In 1986, California voters approved an initiative to address their growing concerns about exposure to toxic chemicals. That initiative became the Safe Drinking Water and Toxic Enforcement Act of 1986, better known by its original name of Proposition 65. Proposition 65 requires the State to publish a list of chemicals known to cause cancer or birth defects or other reproductive harm. This list, which must be updated at least once a year, has grown to include approximately 1000+ chemicals since it was first published in 1987.
Proposition 65 requires businesses to notify Californians about significant amounts of chemicals in the products they purchase, in their homes or workplaces, or that are released into the environment. Proposition 65 also prohibits California businesses from knowingly discharging significant amounts of listed chemicals into sources of drinking water.
Secondly, businesses are required to provide a "clear and reasonable" warning before knowingly and intentionally exposing anyone to a listed chemical, even in trace amounts. This warning can be given by a variety of means, such as by labeling a consumer product, posting signs at the workplace, distributing notices at a rental housing complex, or publishing notices in a newspaper. Once a chemical is listed, businesses have 12 months to comply with warning requirements. Elkay has chosen to label all of its products in North America using language required by the State of California as follows:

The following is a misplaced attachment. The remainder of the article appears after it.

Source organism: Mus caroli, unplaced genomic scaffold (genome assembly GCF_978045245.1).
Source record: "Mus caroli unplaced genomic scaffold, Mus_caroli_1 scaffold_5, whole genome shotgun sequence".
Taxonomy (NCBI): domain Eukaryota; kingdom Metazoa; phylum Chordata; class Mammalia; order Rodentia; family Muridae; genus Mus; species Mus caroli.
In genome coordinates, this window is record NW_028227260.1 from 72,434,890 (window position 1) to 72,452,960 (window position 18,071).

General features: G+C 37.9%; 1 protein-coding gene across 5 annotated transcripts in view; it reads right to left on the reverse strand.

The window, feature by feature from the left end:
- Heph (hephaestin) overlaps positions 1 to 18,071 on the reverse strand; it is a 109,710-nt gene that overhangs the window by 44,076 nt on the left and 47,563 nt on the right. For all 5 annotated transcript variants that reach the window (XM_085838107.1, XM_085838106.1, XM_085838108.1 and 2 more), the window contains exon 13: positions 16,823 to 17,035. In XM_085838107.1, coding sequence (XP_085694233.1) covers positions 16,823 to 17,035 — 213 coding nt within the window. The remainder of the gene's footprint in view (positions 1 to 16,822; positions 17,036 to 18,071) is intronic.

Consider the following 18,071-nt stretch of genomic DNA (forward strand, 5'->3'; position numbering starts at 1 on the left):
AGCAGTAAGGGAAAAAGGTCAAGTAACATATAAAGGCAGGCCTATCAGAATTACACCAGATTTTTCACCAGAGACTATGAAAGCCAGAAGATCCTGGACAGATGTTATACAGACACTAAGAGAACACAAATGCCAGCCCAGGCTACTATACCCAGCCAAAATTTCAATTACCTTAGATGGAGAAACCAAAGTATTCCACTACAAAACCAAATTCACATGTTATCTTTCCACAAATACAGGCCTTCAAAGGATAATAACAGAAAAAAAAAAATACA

The list contains a wide range of naturally occurring and synthetic chemicals that are known to cause cancer or birth defects or other reproductive harm. These chemicals include additives or ingredients in pesticides, common household products, food, drugs, dyes, or solvents. Listed chemicals may also be used in manufacturing and construction, or they may be byproducts of chemical processes, such as motor vehicle exhaust.
The Office of Environmental Health Hazard Assessment (OEHHA) administers the Proposition 65 program and maintains a web site at www.P65Warnings.ca.gov. This site provides information on the law, commonly asked questions and the list of all the chemicals.